The recent volatility of the Nikkei 225 stock average should not be a cause for alarm, government officials assured Friday, but pundits pointed out that “Abenomics” seems to have a long way to go until the economy begins to show a robust and steady recovery.
While downplaying the key index’s 7.3 percent plunge Thursday, the largest in over a decade, Chief Cabinet Secretary Hoshihide Suga said the government “will continue to watch closely market trends and their influence.”
“Our economy is clearly in the process of recovery,” Suga told reporters.
Mitsumaru Kumagai, chief economist at Daiwa Institute of Research, agreed.
“There was some sense of the market overheating,” and the Nikkei’s present volatility “should be considered transitory,” he said, predicting the yen will continue to ease and stock prices to go up in the mid- to long term.
But Kumagai pointed out that Prime Minister Shinzo Abe is in no position to gloat, as major challenges remain, including finding a way to increase individuals’ income.
Abe seems to have pushed all the right buttons in inducing an economic uptrend since taking office in December. Thanks to support from the Bank of Japan and its hefty monetary easing, the yen has continued to drop against other currencies and helped Japan’s exporters to quickly record substantial profits. That, in turn, has caused the Nikkei to soar.
The economy also marked surprisingly high growth between January and March, at a 3.5 percent annual pace, according to the Cabinet Office. Spending per household in March grew by 5.5 percent compared with last year, the internal affairs ministry revealed last month.
But on the flip side, the yen’s rapid easing has increased the cost of imports, causing headaches for some.
Prices for basic necessities such as tissue paper and vegetable oil are set to go up, while Japan’s reliance on energy imports pushed the country’s trade deficit to historic highs, including an ¥880 billion deficit in April — the highest on record for the month.
Small and midsize companies have yet to celebrate much from Abenomics.
“Sales haven’t changed much for us” despite statistics showing public spending is up, an owner of a bakery in Edogawa Ward, Tokyo, told The Japan Times.
Cost of business-use flour is scheduled to rise in June. With the summer traditionally being a slow season for businesses, the owner said she won’t be able to pass on to customers the additional expense.
“I think we will have to raise our prices little by little,” she said.
Earlier this month, Tadashi Okamura, chairman of the Japan Chamber of Commerce and Industry, warned reporters that “approximately 80 percent of small and medium-size companies will face difficult challenges” under the quick depreciation of the yen.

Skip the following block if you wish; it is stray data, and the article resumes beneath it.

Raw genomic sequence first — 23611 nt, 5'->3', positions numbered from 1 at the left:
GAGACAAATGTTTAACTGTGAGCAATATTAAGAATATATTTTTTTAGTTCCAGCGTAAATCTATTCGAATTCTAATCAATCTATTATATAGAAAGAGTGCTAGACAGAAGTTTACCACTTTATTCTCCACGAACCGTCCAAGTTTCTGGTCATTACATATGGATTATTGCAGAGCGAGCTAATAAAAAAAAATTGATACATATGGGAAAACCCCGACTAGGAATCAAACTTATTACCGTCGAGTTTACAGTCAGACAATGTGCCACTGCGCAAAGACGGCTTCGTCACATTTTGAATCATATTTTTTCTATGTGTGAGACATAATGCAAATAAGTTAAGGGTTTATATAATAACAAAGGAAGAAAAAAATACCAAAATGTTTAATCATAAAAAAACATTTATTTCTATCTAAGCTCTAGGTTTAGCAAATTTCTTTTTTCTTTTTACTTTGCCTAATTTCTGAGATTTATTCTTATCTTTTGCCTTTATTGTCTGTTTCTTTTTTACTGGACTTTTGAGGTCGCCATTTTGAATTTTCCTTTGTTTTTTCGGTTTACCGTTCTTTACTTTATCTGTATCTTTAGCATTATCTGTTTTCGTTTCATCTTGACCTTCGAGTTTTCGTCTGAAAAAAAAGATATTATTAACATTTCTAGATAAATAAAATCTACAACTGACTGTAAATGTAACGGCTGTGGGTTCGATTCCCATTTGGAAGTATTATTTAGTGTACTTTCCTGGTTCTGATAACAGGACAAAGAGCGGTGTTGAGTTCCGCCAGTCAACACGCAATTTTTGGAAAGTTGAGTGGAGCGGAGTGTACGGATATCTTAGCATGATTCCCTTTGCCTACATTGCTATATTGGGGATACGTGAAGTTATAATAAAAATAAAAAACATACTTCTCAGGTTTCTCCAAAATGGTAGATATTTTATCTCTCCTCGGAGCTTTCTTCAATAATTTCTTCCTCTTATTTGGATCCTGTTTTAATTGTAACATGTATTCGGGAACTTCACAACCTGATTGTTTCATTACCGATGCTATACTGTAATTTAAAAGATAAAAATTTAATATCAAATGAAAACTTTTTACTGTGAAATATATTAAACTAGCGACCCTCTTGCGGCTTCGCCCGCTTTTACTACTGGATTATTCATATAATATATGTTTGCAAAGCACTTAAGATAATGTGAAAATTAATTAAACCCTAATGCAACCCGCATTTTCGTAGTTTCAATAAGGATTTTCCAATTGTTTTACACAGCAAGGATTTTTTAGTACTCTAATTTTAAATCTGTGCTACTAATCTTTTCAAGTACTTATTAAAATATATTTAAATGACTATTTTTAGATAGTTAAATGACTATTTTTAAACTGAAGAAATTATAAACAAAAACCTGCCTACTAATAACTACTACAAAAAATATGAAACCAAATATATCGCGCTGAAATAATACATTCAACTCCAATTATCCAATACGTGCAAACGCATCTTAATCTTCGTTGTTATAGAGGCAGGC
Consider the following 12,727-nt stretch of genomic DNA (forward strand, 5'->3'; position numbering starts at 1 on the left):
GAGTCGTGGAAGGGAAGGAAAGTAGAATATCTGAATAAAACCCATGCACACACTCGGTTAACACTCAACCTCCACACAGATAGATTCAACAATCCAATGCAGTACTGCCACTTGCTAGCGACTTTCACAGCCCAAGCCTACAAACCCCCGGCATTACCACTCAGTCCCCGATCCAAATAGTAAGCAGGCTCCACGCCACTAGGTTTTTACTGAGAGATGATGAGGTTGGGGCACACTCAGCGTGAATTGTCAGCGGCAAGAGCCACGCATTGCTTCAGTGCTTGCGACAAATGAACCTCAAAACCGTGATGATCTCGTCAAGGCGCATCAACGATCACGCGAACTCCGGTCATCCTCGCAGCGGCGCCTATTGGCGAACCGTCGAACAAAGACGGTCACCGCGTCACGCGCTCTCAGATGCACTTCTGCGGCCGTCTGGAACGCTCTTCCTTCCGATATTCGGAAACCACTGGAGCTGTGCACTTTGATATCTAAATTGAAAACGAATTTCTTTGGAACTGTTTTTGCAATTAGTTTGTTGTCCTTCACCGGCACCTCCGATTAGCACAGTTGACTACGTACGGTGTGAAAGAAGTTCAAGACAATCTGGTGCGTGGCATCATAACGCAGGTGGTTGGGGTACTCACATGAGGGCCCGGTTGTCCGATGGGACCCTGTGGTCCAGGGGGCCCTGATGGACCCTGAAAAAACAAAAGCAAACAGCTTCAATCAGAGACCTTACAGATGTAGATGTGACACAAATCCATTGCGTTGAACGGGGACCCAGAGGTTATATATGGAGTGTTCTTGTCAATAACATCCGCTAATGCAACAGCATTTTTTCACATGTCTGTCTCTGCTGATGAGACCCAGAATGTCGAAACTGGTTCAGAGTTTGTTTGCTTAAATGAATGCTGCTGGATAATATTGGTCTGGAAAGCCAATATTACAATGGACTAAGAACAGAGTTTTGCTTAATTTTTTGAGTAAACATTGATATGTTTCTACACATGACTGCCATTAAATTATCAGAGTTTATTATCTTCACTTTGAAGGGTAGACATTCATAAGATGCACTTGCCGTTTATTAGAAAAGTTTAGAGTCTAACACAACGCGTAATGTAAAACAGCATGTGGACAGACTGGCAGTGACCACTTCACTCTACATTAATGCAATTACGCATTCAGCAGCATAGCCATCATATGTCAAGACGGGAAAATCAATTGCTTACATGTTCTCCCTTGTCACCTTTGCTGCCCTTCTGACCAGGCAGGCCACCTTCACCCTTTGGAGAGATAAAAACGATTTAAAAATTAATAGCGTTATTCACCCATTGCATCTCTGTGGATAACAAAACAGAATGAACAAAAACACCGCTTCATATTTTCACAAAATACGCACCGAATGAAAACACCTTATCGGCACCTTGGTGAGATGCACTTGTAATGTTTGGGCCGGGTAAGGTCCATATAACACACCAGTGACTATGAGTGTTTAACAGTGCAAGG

Okamura urged the government to weigh measures to support such businesses.
Daiwa’s Kumagai noted the cheaper yen will cause import costs to spike in the short run. But according to research by the institute, exporters should be able to overturn the nation’strade deficit and create a surplus by next spring. As a whole, the cheaper yen should work as a positive factor for economy, he said.
Meanwhile, raising income for regular salary workers, the key to boosting individual spending, still seems a tall order.
Although some companies, including convenience store giant Lawson Inc. and furniture maker Nitori Holdings Co., have decided to raise their employees’ annual earnings, hiking worker pay hasn’t become a trend yet.
According to the Institute of Labor Administration, 95.4 percent of the 238 companies it surveyed said they postponed raising the salaries of workers newly recruited in April. The private research body said the percentage was about the same as in the past three years.
In a separate study conducted in late April by Research Institute for Advancement of Living Standards, a private think tank, only 19 percent of the 2,000 people it polled said they believed their income would rise within a year.
While Cabinet members such as economic policy minister Akira Amari have asked private-sector firms to return more profits to employees if possible, persuading them won’t be easy.
“It feels awkward for the government to step in, since wages are to be decided between management and workers,” Yasuchika Hasegawa, chairman of the Japan Association of Corporate Executives, told reporters Monday.
According to Kumagai of Daiwa institute, it may take a while for Abenomics to kick in strongly enough to have an impact on employee wages.
“Salary increases traditionally take place six months to a year after the sales of a company grow,” he said.
But the government could consider ways to encourage business managers to accelerate the cycle, including strengthening tax cuts for companies that proceed with pay hikes, he said.